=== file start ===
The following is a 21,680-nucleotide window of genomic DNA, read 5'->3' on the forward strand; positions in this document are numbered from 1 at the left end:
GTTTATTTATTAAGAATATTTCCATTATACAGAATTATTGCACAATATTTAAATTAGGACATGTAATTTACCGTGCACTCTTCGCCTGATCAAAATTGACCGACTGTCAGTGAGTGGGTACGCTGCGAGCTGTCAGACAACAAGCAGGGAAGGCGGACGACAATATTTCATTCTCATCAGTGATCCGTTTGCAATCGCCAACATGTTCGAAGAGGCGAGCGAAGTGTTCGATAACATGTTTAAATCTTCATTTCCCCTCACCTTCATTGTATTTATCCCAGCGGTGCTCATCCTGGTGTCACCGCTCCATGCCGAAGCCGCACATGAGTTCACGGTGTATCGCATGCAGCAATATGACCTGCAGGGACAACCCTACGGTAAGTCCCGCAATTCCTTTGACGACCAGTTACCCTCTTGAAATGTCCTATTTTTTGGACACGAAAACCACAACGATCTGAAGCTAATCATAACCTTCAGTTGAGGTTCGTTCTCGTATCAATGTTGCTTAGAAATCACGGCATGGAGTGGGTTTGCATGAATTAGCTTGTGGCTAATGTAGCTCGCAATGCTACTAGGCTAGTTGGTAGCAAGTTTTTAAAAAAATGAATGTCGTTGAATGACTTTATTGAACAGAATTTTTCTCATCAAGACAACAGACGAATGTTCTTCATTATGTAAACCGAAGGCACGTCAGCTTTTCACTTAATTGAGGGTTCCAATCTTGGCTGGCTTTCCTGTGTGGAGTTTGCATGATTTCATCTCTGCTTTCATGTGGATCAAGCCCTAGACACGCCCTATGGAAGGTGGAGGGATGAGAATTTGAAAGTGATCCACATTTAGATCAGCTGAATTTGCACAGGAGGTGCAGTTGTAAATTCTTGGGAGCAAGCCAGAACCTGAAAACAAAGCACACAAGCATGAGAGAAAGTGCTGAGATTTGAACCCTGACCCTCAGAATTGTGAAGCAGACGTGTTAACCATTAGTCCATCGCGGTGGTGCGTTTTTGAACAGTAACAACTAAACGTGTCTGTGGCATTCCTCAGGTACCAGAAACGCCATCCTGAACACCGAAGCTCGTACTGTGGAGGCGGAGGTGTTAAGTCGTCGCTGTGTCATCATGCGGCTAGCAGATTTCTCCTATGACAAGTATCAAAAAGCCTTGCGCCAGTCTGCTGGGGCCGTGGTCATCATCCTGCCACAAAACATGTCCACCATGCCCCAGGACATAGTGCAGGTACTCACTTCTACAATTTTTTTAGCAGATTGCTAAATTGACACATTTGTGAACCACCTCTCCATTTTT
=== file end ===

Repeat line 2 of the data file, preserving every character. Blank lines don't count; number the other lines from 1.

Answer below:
GTTTATTTATTAAGAATATTTCCATTATACAGAATTATTGCACAATATTTAAATTAGGACATGTAATTTACCGTGCACTCTTCGCCTGATCAAAATTGACCGACTGTCAGTGAGTGGGTACGCTGCGAGCTGTCAGACAACAAGCAGGGAAGGCGGACGACAATATTTCATTCTCATCAGTGATCCGTTTGCAATCGCCAACATGTTCGAAGAGGCGAGCGAAGTGTTCGATAACATGTTTAAATCTTCATTTCCCCTCACCTTCATTGTATTTATCCCAGCGGTGCTCATCCTGGTGTCACCGCTCCATGCCGAAGCCGCACATGAGTTCACGGTGTATCGCATGCAGCAATATGACCTGCAGGGACAACCCTACGGTAAGTCCCGCAATTCCTTTGACGACCAGTTACCCTCTTGAAATGTCCTATTTTTTGGACACGAAAACCACAACGATCTGAAGCTAATCATAACCTTCAGTTGAGGTTCGTTCTCGTATCAATGTTGCTTAGAAATCACGGCATGGAGTGGGTTTGCATGAATTAGCTTGTGGCTAATGTAGCTCGCAATGCTACTAGGCTAGTTGGTAGCAAGTTTTTAAAAAAATGAATGTCGTTGAATGACTTTATTGAACAGAATTTTTCTCATCAAGACAACAGACGAATGTTCTTCATTATGTAAACCGAAGGCACGTCAGCTTTTCACTTAATTGAGGGTTCCAATCTTGGCTGGCTTTCCTGTGTGGAGTTTGCATGATTTCATCTCTGCTTTCATGTGGATCAAGCCCTAGACACGCCCTATGGAAGGTGGAGGGATGAGAATTTGAAAGTGATCCACATTTAGATCAGCTGAATTTGCACAGGAGGTGCAGTTGTAAATTCTTGGGAGCAAGCCAGAACCTGAAAACAAAGCACACAAGCATGAGAGAAAGTGCTGAGATTTGAACCCTGACCCTCAGAATTGTGAAGCAGACGTGTTAACCATTAGTCCATCGCGGTGGTGCGTTTTTGAACAGTAACAACTAAACGTGTCTGTGGCATTCCTCAGGTACCAGAAACGCCATCCTGAACACCGAAGCTCGTACTGTGGAGGCGGAGGTGTTAAGTCGTCGCTGTGTCATCATGCGGCTAGCAGATTTCTCCTATGACAAGTATCAAAAAGCCTTGCGCCAGTCTGCTGGGGCCGTGGTCATCATCCTGCCACAAAACATGTCCACCATGCCCCAGGACATAGTGCAGGTACTCACTTCTACAATTTTTTTAGCAGATTGCTAAATTGACACATTTGTGAACCACCTCTCCATTTTT